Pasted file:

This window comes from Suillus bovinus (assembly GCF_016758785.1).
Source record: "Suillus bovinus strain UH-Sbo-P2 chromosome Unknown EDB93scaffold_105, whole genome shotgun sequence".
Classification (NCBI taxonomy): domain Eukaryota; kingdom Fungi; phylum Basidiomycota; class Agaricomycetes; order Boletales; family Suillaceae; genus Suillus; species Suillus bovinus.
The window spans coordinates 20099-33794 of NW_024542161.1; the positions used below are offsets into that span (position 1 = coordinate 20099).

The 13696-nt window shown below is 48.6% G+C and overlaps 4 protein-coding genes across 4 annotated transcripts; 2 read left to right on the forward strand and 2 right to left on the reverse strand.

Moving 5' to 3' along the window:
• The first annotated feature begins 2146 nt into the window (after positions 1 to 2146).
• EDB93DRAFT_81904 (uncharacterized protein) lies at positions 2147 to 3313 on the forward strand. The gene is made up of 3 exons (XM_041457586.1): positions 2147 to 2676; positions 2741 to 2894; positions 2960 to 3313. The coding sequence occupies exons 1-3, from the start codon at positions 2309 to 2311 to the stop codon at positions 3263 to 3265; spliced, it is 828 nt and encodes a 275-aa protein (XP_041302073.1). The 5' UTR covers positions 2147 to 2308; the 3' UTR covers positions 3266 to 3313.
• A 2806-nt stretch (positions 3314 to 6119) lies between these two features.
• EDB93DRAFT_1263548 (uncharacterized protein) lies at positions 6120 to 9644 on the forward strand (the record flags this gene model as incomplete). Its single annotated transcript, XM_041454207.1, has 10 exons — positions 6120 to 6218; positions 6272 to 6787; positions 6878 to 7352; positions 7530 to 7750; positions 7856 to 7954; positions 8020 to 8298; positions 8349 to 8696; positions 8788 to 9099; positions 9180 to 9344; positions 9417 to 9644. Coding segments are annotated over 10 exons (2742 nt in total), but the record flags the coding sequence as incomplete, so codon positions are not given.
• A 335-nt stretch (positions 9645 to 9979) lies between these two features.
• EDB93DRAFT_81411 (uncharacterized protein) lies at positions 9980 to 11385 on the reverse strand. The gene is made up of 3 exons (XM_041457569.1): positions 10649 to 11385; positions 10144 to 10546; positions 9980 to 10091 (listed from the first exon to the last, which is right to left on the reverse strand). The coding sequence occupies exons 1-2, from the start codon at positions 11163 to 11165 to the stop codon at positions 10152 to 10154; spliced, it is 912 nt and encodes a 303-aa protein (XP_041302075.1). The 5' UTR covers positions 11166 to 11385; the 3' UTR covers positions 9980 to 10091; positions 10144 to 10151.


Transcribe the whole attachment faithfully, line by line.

This window comes from Suillus bovinus (assembly GCF_016758785.1).
Source record: "Suillus bovinus strain UH-Sbo-P2 chromosome Unknown EDB93scaffold_105, whole genome shotgun sequence".
Classification (NCBI taxonomy): domain Eukaryota; kingdom Fungi; phylum Basidiomycota; class Agaricomycetes; order Boletales; family Suillaceae; genus Suillus; species Suillus bovinus.
The window spans coordinates 20099-33794 of NW_024542161.1; the positions used below are offsets into that span (position 1 = coordinate 20099).

The 13696-nt window shown below is 48.6% G+C and overlaps 4 protein-coding genes across 4 annotated transcripts; 2 read left to right on the forward strand and 2 right to left on the reverse strand.

Moving 5' to 3' along the window:
• The first annotated feature begins 2146 nt into the window (after positions 1 to 2146).
• EDB93DRAFT_81904 (uncharacterized protein) lies at positions 2147 to 3313 on the forward strand. The gene is made up of 3 exons (XM_041457586.1): positions 2147 to 2676; positions 2741 to 2894; positions 2960 to 3313. The coding sequence occupies exons 1-3, from the start codon at positions 2309 to 2311 to the stop codon at positions 3263 to 3265; spliced, it is 828 nt and encodes a 275-aa protein (XP_041302073.1). The 5' UTR covers positions 2147 to 2308; the 3' UTR covers positions 3266 to 3313.
• A 2806-nt stretch (positions 3314 to 6119) lies between these two features.
• EDB93DRAFT_1263548 (uncharacterized protein) lies at positions 6120 to 9644 on the forward strand (the record flags this gene model as incomplete). Its single annotated transcript, XM_041454207.1, has 10 exons — positions 6120 to 6218; positions 6272 to 6787; positions 6878 to 7352; positions 7530 to 7750; positions 7856 to 7954; positions 8020 to 8298; positions 8349 to 8696; positions 8788 to 9099; positions 9180 to 9344; positions 9417 to 9644. Coding segments are annotated over 10 exons (2742 nt in total), but the record flags the coding sequence as incomplete, so codon positions are not given.
• A 335-nt stretch (positions 9645 to 9979) lies between these two features.
• EDB93DRAFT_81411 (uncharacterized protein) lies at positions 9980 to 11385 on the reverse strand. The gene is made up of 3 exons (XM_041457569.1): positions 10649 to 11385; positions 10144 to 10546; positions 9980 to 10091 (listed from the first exon to the last, which is right to left on the reverse strand). The coding sequence occupies exons 1-2, from the start codon at positions 11163 to 11165 to the stop codon at positions 10152 to 10154; spliced, it is 912 nt and encodes a 303-aa protein (XP_041302075.1). The 5' UTR covers positions 11166 to 11385; the 3' UTR covers positions 9980 to 10091; positions 10144 to 10151.